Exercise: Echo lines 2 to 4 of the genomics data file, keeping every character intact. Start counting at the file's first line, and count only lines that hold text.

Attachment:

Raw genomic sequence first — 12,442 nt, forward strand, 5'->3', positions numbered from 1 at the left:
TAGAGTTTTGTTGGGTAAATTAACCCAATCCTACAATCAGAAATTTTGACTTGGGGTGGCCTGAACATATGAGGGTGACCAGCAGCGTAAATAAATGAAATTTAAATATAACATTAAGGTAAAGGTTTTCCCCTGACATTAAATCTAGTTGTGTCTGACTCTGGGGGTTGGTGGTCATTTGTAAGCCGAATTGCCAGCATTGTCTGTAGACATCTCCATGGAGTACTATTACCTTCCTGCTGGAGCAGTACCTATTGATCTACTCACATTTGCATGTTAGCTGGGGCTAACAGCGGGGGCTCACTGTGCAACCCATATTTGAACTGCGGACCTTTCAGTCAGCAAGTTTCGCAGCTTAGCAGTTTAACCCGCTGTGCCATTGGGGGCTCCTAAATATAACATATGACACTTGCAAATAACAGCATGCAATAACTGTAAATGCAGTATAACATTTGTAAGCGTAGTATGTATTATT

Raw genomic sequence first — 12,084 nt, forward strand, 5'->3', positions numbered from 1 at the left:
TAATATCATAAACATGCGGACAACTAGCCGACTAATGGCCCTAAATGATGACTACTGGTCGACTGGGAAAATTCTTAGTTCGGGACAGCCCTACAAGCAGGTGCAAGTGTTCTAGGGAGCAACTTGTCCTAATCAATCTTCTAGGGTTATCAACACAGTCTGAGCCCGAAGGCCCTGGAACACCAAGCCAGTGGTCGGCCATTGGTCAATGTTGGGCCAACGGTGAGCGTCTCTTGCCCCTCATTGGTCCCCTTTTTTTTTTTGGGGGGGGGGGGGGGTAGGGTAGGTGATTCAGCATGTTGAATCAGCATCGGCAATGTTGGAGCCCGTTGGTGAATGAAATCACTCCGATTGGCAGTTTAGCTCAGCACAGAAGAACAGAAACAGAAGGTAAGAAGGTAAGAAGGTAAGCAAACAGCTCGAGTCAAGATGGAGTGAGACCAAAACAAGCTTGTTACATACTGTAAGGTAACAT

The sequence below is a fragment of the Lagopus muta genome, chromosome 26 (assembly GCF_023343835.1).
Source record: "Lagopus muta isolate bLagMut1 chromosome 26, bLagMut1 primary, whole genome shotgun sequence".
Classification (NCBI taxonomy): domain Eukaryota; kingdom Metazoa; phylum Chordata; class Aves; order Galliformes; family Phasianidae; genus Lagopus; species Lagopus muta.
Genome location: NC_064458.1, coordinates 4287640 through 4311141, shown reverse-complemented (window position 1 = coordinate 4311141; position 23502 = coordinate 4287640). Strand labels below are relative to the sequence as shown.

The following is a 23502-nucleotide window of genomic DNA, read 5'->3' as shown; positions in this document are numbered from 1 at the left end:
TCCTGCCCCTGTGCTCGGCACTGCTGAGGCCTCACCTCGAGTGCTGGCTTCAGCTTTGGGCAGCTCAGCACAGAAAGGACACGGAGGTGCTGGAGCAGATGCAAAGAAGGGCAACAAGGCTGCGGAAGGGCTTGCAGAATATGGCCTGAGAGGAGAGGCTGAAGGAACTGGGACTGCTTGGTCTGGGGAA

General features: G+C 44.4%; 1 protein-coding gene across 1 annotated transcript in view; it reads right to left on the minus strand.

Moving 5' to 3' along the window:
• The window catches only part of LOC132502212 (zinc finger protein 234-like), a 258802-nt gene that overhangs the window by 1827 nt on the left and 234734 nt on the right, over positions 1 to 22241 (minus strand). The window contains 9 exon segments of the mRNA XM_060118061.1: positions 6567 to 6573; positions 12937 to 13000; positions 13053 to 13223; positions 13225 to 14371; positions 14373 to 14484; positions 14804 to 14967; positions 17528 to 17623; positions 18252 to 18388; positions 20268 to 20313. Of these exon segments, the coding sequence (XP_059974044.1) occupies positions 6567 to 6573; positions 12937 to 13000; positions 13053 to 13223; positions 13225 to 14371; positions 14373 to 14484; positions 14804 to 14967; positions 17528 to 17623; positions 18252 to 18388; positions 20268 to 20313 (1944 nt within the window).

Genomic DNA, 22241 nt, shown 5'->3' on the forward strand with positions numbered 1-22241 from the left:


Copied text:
TAGAGTTTTGTTGGGTAAATTAACCCAATCCTACAATCAGAAATTTTGACTTGGGGTGGCCTGAACATATGAGGGTGACCAGCAGCGTAAATAAATGAAATTTAAATATAACATTAAGGTAAAGGTTTTCCCCTGACATTAAATCTAGTTGTGTCTGACTCTGGGGGTTGGTGGTCATTTGTAAGCCGAATTGCCAGCATTGTCTGTAGACATCTCCATGGAGTACTATTACCTTCCTGCTGGAGCAGTACCTATTGATCTACTCACATTTGCATGTTAGCTGGGGCTAACAGCGGGGGCTCACTGTGCAACCCATATTTGAACTGCGGACCTTTCAGTCAGCAAGTTTCGCAGCTTAGCAGTTTAACCCGCTGTGCCATTGGGGGCTCCTAAATATAACATATGACACTTGCAAATAACAGCATGCAATAACTGTAAATGCAGTATAACATTTGTAAGCGTAGTATGTATTATT

Raw genomic sequence first — 12,084 nt, forward strand, 5'->3', positions numbered from 1 at the left:
TAATATCATAAACATGCGGACAACTAGCCGACTAATGGCCCTAAATGATGACTACTGGTCGACTGGGAAAATTCTTAGTTCGGGACAGCCCTACAAGCAGGTGCAAGTGTTCTAGGGAGCAACTTGTCCTAATCAATCTTCTAGGGTTATCAACACAGTCTGAGCCCGAAGGCCCTGGAACACCAAGCCAGTGGTCGGCCATTGGTCAATGTTGGGCCAACGGTGAGCGTCTCTTGCCCCTCATTGGTCCCCTTTTTTTTTTTGGGGGGGGGGGGGGGTAGGGTAGGTGATTCAGCATGTTGAATCAGCATCGGCAATGTTGGAGCCCGTTGGTGAATGAAATCACTCCGATTGGCAGTTTAGCTCAGCACAGAAGAACAGAAACAGAAGGTAAGAAGGTAAGAAGGTAAGCAAACAGCTCGAGTCAAGATGGAGTGAGACCAAAACAAGCTTGTTACATACTGTAAGGTAACAT